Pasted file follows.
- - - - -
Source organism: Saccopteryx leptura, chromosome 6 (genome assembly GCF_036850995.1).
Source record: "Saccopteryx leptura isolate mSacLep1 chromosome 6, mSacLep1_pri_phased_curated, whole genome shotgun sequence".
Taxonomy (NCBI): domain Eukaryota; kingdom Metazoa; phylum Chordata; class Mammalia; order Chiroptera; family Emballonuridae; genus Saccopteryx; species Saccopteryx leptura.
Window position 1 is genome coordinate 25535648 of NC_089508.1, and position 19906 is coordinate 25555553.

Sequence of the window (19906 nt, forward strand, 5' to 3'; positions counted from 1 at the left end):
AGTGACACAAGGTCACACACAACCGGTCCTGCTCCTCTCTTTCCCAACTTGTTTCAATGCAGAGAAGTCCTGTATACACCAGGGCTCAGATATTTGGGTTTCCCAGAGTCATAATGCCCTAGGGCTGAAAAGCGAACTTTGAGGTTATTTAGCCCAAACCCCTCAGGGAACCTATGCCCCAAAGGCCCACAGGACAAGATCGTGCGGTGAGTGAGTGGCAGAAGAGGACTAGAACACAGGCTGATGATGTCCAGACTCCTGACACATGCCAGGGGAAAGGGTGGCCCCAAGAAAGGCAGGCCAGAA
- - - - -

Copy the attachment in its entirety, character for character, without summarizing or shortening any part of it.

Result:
Source organism: Saccopteryx leptura, chromosome 6 (genome assembly GCF_036850995.1).
Source record: "Saccopteryx leptura isolate mSacLep1 chromosome 6, mSacLep1_pri_phased_curated, whole genome shotgun sequence".
Taxonomy (NCBI): domain Eukaryota; kingdom Metazoa; phylum Chordata; class Mammalia; order Chiroptera; family Emballonuridae; genus Saccopteryx; species Saccopteryx leptura.
Window position 1 is genome coordinate 25535648 of NC_089508.1, and position 19906 is coordinate 25555553.

Sequence of the window (19906 nt, forward strand, 5' to 3'; positions counted from 1 at the left end):
AGTGACACAAGGTCACACACAACCGGTCCTGCTCCTCTCTTTCCCAACTTGTTTCAATGCAGAGAAGTCCTGTATACACCAGGGCTCAGATATTTGGGTTTCCCAGAGTCATAATGCCCTAGGGCTGAAAAGCGAACTTTGAGGTTATTTAGCCCAAACCCCTCAGGGAACCTATGCCCCAAAGGCCCACAGGACAAGATCGTGCGGTGAGTGAGTGGCAGAAGAGGACTAGAACACAGGCTGATGATGTCCAGACTCCTGACACATGCCAGGGGAAAGGGTGGCCCCAAGAAAGGCAGGCCAGAA